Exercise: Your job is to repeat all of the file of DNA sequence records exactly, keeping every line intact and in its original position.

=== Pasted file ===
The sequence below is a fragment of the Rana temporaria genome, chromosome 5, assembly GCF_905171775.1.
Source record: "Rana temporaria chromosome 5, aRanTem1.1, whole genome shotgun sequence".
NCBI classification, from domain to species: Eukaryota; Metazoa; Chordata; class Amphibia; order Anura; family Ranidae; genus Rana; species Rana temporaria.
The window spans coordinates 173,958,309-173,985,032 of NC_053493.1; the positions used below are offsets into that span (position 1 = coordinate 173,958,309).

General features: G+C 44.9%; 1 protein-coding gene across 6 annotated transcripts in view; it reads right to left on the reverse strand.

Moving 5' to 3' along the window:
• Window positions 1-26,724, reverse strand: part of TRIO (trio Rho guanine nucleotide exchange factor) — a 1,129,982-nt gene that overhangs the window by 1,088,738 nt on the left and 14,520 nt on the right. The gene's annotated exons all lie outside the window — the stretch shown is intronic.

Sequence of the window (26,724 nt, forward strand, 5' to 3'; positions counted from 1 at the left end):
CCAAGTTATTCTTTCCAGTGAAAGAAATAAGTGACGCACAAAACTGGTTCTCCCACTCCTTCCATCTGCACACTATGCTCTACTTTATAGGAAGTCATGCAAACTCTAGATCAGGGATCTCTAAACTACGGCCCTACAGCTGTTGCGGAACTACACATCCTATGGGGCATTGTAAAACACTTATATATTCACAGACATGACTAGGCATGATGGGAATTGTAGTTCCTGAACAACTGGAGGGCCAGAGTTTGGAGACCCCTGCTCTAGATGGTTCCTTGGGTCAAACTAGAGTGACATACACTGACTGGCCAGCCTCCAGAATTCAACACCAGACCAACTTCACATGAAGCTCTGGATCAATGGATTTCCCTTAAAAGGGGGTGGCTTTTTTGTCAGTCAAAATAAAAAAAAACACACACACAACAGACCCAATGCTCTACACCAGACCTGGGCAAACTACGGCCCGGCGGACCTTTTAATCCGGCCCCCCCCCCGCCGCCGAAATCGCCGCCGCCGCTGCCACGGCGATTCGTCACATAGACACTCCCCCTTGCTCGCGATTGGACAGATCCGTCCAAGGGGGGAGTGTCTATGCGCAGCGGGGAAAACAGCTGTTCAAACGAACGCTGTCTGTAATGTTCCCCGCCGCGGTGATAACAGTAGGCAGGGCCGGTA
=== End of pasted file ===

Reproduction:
The sequence below is a fragment of the Rana temporaria genome, chromosome 5, assembly GCF_905171775.1.
Source record: "Rana temporaria chromosome 5, aRanTem1.1, whole genome shotgun sequence".
NCBI classification, from domain to species: Eukaryota; Metazoa; Chordata; class Amphibia; order Anura; family Ranidae; genus Rana; species Rana temporaria.
The window spans coordinates 173,958,309-173,985,032 of NC_053493.1; the positions used below are offsets into that span (position 1 = coordinate 173,958,309).

General features: G+C 44.9%; 1 protein-coding gene across 6 annotated transcripts in view; it reads right to left on the reverse strand.

Moving 5' to 3' along the window:
• Window positions 1-26,724, reverse strand: part of TRIO (trio Rho guanine nucleotide exchange factor) — a 1,129,982-nt gene that overhangs the window by 1,088,738 nt on the left and 14,520 nt on the right. The gene's annotated exons all lie outside the window — the stretch shown is intronic.

Sequence of the window (26,724 nt, forward strand, 5' to 3'; positions counted from 1 at the left end):
CCAAGTTATTCTTTCCAGTGAAAGAAATAAGTGACGCACAAAACTGGTTCTCCCACTCCTTCCATCTGCACACTATGCTCTACTTTATAGGAAGTCATGCAAACTCTAGATCAGGGATCTCTAAACTACGGCCCTACAGCTGTTGCGGAACTACACATCCTATGGGGCATTGTAAAACACTTATATATTCACAGACATGACTAGGCATGATGGGAATTGTAGTTCCTGAACAACTGGAGGGCCAGAGTTTGGAGACCCCTGCTCTAGATGGTTCCTTGGGTCAAACTAGAGTGACATACACTGACTGGCCAGCCTCCAGAATTCAACACCAGACCAACTTCACATGAAGCTCTGGATCAATGGATTTCCCTTAAAAGGGGGTGGCTTTTTTGTCAGTCAAAATAAAAAAAAACACACACACAACAGACCCAATGCTCTACACCAGACCTGGGCAAACTACGGCCCGGCGGACCTTTTAATCCGGCCCCCCCCCCGCCGCCGAAATCGCCGCCGCCGCTGCCACGGCGATTCGTCACATAGACACTCCCCCTTGCTCGCGATTGGACAGATCCGTCCAAGGGGGGAGTGTCTATGCGCAGCGGGGAAAACAGCTGTTCAAACGAACGCTGTCTGTAATGTTCCCCGCCGCGGTGATAACAGTAGGCAGGGCCGGTA